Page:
Not carrying an emergency beacon on my AT and CDT thru-hikes is one of the stupidest things I’ve ever done. It’s a lot less necessary on the Appalachian Trail as the AT gets a lot of foot traffic but I still think it would be smart. On the CDT, however, we would go days without seeing anyone else. I was hiking in a group but there were many hours each day I’d be hiking alone in areas where one slip would mean serious trouble. Having a Spot Messenger could have saved my bacon in a scenario like that. I picked up a used Spot Messenger on eBay and will be attaching that sucker to my pack for more peace of mind.


Changing My Approach to Trail Food

I’ll put together a blog post on food for the PCT but there are a few things I want to change about my approach to food:

I want to spend less money on food: Food is one of the biggest expenses on a thru-hike and I want to try to budget more efficiently next time.

I want my food bag to be lighter: Food is heavy! By choosing lighter-weight food I should be able to save a good amount of weight in my pack. This also goes well with the point above; if I spend less money on food there will be less of it and my food bag will be lighter. Boom!

I’d like to eat healthier: Trail food is pretty unhealthy but I’m going to try to eat healthier. I’ll use dehydrated veggies, eat less sugar, and make better food choices at the grocery store.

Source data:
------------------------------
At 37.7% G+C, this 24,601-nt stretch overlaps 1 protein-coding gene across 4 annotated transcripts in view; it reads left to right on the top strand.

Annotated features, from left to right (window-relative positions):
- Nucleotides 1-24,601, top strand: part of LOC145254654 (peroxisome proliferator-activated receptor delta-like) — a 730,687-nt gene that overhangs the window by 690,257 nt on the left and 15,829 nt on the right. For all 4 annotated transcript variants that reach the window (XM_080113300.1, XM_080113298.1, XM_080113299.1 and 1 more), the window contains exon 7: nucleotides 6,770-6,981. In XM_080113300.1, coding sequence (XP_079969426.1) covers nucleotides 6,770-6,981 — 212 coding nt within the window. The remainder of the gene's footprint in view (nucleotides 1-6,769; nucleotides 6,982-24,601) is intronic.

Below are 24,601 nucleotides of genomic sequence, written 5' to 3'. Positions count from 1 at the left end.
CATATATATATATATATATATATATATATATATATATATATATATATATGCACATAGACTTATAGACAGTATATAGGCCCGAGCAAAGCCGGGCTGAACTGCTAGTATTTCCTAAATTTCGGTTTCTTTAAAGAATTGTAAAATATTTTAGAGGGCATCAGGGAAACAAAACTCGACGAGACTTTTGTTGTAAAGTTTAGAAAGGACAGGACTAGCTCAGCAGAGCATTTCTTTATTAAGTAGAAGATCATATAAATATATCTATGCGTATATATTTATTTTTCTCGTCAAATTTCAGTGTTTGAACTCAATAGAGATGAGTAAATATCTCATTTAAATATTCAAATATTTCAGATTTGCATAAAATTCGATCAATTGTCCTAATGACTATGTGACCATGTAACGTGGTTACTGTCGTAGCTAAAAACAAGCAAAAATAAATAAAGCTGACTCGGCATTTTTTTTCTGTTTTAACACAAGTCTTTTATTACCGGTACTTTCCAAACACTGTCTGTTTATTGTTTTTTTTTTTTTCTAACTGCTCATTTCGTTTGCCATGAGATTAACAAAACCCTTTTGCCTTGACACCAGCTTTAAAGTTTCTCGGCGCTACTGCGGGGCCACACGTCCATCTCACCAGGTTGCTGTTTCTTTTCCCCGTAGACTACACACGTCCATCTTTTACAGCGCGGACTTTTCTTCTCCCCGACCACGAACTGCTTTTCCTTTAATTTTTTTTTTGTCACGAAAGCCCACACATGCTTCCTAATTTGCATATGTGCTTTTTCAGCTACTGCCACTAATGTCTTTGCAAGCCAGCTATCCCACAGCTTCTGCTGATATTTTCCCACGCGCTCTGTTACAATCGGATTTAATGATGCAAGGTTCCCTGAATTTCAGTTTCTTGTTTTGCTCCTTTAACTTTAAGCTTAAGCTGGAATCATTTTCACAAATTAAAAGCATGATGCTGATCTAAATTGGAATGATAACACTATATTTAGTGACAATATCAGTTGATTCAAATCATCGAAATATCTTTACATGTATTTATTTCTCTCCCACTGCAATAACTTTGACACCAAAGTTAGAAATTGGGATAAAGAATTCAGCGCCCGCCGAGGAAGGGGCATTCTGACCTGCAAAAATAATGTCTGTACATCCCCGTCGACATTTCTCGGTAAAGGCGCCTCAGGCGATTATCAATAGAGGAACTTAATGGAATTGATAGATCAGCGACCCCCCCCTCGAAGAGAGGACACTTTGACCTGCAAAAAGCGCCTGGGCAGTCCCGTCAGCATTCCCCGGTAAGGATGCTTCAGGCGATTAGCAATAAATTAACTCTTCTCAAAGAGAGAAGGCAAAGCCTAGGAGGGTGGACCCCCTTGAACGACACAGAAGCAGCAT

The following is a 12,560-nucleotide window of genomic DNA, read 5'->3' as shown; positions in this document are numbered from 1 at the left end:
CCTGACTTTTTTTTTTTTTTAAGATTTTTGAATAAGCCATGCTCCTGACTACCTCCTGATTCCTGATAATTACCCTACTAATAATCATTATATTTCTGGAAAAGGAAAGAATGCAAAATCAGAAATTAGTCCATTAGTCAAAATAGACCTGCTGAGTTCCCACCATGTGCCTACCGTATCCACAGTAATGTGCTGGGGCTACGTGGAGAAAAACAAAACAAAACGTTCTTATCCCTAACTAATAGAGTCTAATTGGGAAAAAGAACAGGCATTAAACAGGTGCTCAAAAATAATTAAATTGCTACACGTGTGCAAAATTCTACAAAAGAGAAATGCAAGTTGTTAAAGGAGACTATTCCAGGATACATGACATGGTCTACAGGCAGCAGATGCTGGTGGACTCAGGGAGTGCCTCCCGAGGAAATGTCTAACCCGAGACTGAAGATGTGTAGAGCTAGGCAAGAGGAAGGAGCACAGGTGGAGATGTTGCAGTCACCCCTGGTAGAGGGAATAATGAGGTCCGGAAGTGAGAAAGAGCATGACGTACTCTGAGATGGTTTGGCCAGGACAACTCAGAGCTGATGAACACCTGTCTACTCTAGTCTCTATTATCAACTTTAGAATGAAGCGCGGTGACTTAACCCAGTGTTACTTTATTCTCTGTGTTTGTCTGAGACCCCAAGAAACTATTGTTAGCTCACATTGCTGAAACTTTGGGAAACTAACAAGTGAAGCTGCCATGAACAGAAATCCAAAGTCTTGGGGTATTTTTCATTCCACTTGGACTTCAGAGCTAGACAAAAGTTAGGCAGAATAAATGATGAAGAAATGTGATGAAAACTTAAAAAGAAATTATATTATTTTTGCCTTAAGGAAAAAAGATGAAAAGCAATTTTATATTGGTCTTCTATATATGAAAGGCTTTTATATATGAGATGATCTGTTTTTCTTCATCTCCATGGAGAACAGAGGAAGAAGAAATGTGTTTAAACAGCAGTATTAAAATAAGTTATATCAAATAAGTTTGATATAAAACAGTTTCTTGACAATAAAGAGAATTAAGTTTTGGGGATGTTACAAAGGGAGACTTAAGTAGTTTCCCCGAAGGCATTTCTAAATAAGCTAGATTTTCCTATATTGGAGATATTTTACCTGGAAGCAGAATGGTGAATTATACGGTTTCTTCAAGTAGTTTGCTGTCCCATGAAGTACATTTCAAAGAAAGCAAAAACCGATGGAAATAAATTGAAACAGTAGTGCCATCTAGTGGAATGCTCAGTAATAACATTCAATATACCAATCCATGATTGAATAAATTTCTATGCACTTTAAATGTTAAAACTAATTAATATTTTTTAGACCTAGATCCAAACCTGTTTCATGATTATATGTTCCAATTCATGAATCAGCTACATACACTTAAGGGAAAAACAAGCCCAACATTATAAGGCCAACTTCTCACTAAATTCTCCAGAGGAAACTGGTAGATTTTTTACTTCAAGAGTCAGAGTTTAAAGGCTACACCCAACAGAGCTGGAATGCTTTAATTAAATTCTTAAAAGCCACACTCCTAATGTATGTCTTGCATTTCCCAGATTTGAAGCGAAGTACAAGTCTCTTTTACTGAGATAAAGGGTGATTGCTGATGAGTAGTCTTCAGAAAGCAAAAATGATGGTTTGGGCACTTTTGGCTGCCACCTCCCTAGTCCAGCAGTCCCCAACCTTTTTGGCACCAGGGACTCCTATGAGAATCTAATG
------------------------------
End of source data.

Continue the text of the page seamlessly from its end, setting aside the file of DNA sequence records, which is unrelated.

Take More Photos

On the AT I used my cell phone as a camera. I vlogged the entire trail but I took very few photos, less than 100. Fast forward to the CDT in 2017 and I’d discovered a love for photography and bought myself a camera. I still didn’t take enough photos, though. I took around 1,000 photos, which seems a lot but you need to take a lot of photos to get good photos. When I got back after the CDT and started to edit photos I realized I had a lot less good stuff than I thought. On the PCT I’ll be carrying my large camera again but I’ll be taking a lot more photos. Come say hi on Instagram – @pieonthetrail 

Using a Bounce Box

I plan on using a bounce box while on the PCT. There are a few reasons for this. I want to transfer and back up my photos on a regular basis so I will pack an old computer and external hard drive. I want to carry some harder-to-find food items like specific seasonings, dehydrated veggies, and supplements. I also want to store items that I may not need at the start of the trail but will want later. These include rain pants for Washington and a bug bivy for the mosquitoes in Yosemite. I’ll get a good-sized box that will hold what I need and send it farther down the trail to pick up every couple of weeks.

These are just some of the changes I’ll be making when I head out onto the PCT. I’ll be using a lot of new gear for the PCT and will go into depth on the changes nearer the time. Thanks for taking the time to read this and drop any comments or questions below. Cheers, Pie

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Comments 6

  • Robert Krupp : Jan 9th

    I appreciate your insight…makes a lot of sense as I prepare for distance hiking.

    • Pie : Jan 31st

      Glad you found it useful Robert, let me know if you have any questions ??

  • Jeff Abbott : Jan 9th

    Love the idea of a bounce box. Never thought of that. Good luck! Oh btw, I’m going to use a tarp as well and when I need it the S to Summit bug net.

    • Pie : Jan 31st

      Yeah a bounce box can be super helpful. I’ve looked at the sea to summit bug nets, how will you attach it to your tarp?

  • keith wingad : Jan 9th

    Very refreshing article. I liked your personal yet universally applied approach. Thanks for the info – it’ll be used

    • Pie : Jan 31st

      Awesome, glad you liked it Keith